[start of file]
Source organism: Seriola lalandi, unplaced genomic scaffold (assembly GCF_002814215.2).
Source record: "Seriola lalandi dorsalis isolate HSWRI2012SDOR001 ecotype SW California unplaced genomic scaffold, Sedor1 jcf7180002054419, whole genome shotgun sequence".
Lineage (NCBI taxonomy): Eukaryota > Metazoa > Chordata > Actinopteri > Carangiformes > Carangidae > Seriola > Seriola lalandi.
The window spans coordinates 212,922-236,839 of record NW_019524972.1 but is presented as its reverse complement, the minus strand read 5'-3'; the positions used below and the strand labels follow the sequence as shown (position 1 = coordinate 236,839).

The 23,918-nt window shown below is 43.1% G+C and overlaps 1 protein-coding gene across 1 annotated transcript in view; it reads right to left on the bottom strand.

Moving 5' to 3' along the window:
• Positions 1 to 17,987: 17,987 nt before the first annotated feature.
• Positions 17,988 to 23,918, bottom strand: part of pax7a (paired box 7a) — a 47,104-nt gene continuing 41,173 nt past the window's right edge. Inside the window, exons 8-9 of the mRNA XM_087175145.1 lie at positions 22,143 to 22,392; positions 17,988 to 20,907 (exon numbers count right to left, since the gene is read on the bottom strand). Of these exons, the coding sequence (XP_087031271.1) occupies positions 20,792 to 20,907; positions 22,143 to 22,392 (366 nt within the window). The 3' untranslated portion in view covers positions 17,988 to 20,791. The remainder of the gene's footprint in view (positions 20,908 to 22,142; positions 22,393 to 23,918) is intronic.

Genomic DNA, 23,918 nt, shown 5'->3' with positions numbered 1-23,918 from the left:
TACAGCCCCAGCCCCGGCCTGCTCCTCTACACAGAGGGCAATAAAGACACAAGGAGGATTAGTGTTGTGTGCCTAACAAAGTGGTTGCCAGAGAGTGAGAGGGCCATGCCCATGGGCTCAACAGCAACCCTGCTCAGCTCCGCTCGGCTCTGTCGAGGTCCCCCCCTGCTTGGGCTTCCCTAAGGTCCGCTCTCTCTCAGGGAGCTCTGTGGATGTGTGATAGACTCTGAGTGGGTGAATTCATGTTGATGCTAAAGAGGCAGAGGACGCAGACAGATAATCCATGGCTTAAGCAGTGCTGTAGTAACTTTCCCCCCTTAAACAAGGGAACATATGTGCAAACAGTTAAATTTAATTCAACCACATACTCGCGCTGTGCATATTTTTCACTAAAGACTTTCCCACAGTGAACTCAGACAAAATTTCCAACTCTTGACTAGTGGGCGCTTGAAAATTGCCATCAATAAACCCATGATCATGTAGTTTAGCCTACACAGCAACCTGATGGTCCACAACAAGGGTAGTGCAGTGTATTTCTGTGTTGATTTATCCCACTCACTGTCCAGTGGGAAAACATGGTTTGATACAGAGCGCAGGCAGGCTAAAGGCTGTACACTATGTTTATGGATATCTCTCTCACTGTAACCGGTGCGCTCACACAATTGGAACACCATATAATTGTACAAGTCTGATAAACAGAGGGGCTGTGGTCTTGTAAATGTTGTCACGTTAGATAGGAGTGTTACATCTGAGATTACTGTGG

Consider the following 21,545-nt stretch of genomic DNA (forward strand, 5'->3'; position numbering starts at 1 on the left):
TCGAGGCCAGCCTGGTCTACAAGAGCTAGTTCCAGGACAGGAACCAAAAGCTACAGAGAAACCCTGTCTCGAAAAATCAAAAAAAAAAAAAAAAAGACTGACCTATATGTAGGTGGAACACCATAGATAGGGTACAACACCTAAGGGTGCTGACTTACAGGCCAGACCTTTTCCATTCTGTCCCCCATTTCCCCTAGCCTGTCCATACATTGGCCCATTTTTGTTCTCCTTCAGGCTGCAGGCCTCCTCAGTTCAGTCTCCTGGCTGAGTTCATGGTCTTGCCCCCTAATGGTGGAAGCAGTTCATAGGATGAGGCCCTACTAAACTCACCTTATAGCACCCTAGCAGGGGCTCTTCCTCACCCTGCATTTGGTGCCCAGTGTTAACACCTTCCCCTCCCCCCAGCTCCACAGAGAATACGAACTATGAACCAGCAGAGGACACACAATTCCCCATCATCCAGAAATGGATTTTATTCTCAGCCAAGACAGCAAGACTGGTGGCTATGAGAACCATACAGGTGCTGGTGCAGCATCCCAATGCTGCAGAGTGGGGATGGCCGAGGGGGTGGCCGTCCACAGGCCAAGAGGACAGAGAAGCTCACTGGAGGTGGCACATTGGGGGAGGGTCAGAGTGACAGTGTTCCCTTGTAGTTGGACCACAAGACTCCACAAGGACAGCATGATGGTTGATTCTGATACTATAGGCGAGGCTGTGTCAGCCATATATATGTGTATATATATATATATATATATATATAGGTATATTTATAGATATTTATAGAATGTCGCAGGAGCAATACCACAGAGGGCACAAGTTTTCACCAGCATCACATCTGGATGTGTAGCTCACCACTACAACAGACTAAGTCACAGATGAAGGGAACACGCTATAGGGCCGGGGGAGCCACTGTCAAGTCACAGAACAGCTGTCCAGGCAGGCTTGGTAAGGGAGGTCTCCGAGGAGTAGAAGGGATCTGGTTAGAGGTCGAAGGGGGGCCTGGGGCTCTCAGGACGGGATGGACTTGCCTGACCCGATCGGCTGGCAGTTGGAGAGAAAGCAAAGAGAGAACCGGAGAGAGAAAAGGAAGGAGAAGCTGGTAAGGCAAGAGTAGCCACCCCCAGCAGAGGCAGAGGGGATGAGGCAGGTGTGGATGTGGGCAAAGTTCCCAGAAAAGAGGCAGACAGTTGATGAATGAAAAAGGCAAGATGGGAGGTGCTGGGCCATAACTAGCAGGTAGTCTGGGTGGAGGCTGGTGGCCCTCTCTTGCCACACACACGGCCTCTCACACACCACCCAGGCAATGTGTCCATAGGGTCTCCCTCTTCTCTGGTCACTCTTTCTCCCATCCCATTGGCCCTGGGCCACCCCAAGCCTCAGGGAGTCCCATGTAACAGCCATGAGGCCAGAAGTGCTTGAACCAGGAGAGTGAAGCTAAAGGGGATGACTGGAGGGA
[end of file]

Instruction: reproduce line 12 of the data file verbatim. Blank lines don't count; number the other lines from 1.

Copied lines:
TCGAGGCCAGCCTGGTCTACAAGAGCTAGTTCCAGGACAGGAACCAAAAGCTACAGAGAAACCCTGTCTCGAAAAATCAAAAAAAAAAAAAAAAAGACTGACCTATATGTAGGTGGAACACCATAGATAGGGTACAACACCTAAGGGTGCTGACTTACAGGCCAGACCTTTTCCATTCTGTCCCCCATTTCCCCTAGCCTGTCCATACATTGGCCCATTTTTGTTCTCCTTCAGGCTGCAGGCCTCCTCAGTTCAGTCTCCTGGCTGAGTTCATGGTCTTGCCCCCTAATGGTGGAAGCAGTTCATAGGATGAGGCCCTACTAAACTCACCTTATAGCACCCTAGCAGGGGCTCTTCCTCACCCTGCATTTGGTGCCCAGTGTTAACACCTTCCCCTCCCCCCAGCTCCACAGAGAATACGAACTATGAACCAGCAGAGGACACACAATTCCCCATCATCCAGAAATGGATTTTATTCTCAGCCAAGACAGCAAGACTGGTGGCTATGAGAACCATACAGGTGCTGGTGCAGCATCCCAATGCTGCAGAGTGGGGATGGCCGAGGGGGTGGCCGTCCACAGGCCAAGAGGACAGAGAAGCTCACTGGAGGTGGCACATTGGGGGAGGGTCAGAGTGACAGTGTTCCCTTGTAGTTGGACCACAAGACTCCACAAGGACAGCATGATGGTTGATTCTGATACTATAGGCGAGGCTGTGTCAGCCATATATATGTGTATATATATATATATATATATATATAGGTATATTTATAGATATTTATAGAATGTCGCAGGAGCAATACCACAGAGGGCACAAGTTTTCACCAGCATCACATCTGGATGTGTAGCTCACCACTACAACAGACTAAGTCACAGATGAAGGGAACACGCTATAGGGCCGGGGGAGCCACTGTCAAGTCACAGAACAGCTGTCCAGGCAGGCTTGGTAAGGGAGGTCTCCGAGGAGTAGAAGGGATCTGGTTAGAGGTCGAAGGGGGGCCTGGGGCTCTCAGGACGGGATGGACTTGCCTGACCCGATCGGCTGGCAGTTGGAGAGAAAGCAAAGAGAGAACCGGAGAGAGAAAAGGAAGGAGAAGCTGGTAAGGCAAGAGTAGCCACCCCCAGCAGAGGCAGAGGGGATGAGGCAGGTGTGGATGTGGGCAAAGTTCCCAGAAAAGAGGCAGACAGTTGATGAATGAAAAAGGCAAGATGGGAGGTGCTGGGCCATAACTAGCAGGTAGTCTGGGTGGAGGCTGGTGGCCCTCTCTTGCCACACACACGGCCTCTCACACACCACCCAGGCAATGTGTCCATAGGGTCTCCCTCTTCTCTGGTCACTCTTTCTCCCATCCCATTGGCCCTGGGCCACCCCAAGCCTCAGGGAGTCCCATGTAACAGCCATGAGGCCAGAAGTGCTTGAACCAGGAGAGTGAAGCTAAAGGGGATGACTGGAGGGA